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Wanted: Kleptomaniacs for Stanford: Psychiatry Dept. forming study group to test drug
examiner ^

Posted on 10/10/2002 10:55:49 PM PDT by chance33_98

Wanted: Kleptomaniacs for Stanford
Of The Examiner Staff

When "Kleptomania" hit the silver screen a few years ago, a sticky-fingered duo made spontaneous stealing look like a sexy, steamy, viable way of life.

Turns out, kleptos are depressed, anxiety-ridden compulsive thieves who count pathological hair-pullers, skin-pickers and pyromaniacs among their imbalanced brethren.

And Stanford University wants 'em. Two dozen of them, and it wants them bad.

The school's psychiatry department is set to test a new antidepressant drug, Lexapro, on kleptos, to see whether the medication tempers their disorder. The drug's manufacturer, Forest Labs, is sponsoring the study.

The cost of signing on for the study, however, is potentially high. Participants will keep a log of any crimes they commit. And while Stanford researchers are not legally required to report patients' behavior to police, the buck stops at their hallowed gates.

"If someone gets arrested, they'll be out of the study and we'll try to get them a psychiatric referral," explains Dr. Elias Aboujaoude, one of the primary researchers. "But, yes, they'll have to deal with all the legal ramifications of arrest."

After seven weeks on Lexapro, volunteers will be divided into a placebo group and a medicated group and tracked for 17 additional weeks. The latter appears to have a chance at a clean life -- a study done in Israel in 1999 found both Paxil and Prozac to be effective cures.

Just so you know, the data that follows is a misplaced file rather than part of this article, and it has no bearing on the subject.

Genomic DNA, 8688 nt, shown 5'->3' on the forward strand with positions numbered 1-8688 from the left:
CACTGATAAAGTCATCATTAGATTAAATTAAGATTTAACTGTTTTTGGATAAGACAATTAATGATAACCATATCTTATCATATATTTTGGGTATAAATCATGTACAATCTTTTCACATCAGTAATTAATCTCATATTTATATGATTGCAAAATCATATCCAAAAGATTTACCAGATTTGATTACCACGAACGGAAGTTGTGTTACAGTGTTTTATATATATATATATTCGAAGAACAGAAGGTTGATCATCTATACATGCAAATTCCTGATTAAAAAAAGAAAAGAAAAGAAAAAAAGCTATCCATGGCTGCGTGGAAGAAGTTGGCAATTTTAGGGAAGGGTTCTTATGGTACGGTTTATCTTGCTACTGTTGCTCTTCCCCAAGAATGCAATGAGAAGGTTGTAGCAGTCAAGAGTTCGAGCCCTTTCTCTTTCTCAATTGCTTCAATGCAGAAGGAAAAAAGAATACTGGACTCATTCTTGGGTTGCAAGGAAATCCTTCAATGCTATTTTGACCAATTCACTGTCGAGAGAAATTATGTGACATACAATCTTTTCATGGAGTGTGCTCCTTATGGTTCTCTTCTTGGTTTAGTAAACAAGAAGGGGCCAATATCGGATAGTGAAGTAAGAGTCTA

Recovering shoplifter, therapist and attorney Terrence Shulman, founder of the decade-old self-help group Cleptomaniacs and Shoplifters Anonymous, has long found antidepressants both necessary and helpful.

"Out of the 600 or so people I've counseled, about half of them have been on some sort of medication -- mostly Paxil -- with quite a bit of success," says Shulman.

The placebo group has a less rosy outlook. Aside from Stanford's cool shoulder, they can expect little sympathy from any shop in which they get nabbed.

Asked what she would do if confronted with a thief who pleaded kleptomania, one shop manager laughed out loud.

"I've heard that one before," she said dryly. "I called the police."

But what if the perp was part of a Stanford study, possibly in the no-meds group?

"I'd suggest they transfer to the other group," she said.

To volunteer, contact the Stanford Study Office @ (650) 725-5180.

Contact Terrence Shulman at

TOPICS: Culture/Society; Miscellaneous; US: California

1 posted on 10/10/2002 10:55:49 PM PDT by chance33_98
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To: chance33_98

Paging Winona Ryder.

2 posted on 10/10/2002 11:00:30 PM PDT by martin_fierro
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To: chance33_98
I read where they tried the same thing at another college.

They had to cancel the study because the pills kept getting stolen.

3 posted on 10/10/2002 11:08:43 PM PDT by Ken H
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To: chance33_98
They need to call Gypsies-R-Us.
4 posted on 10/10/2002 11:39:07 PM PDT by Slyfox
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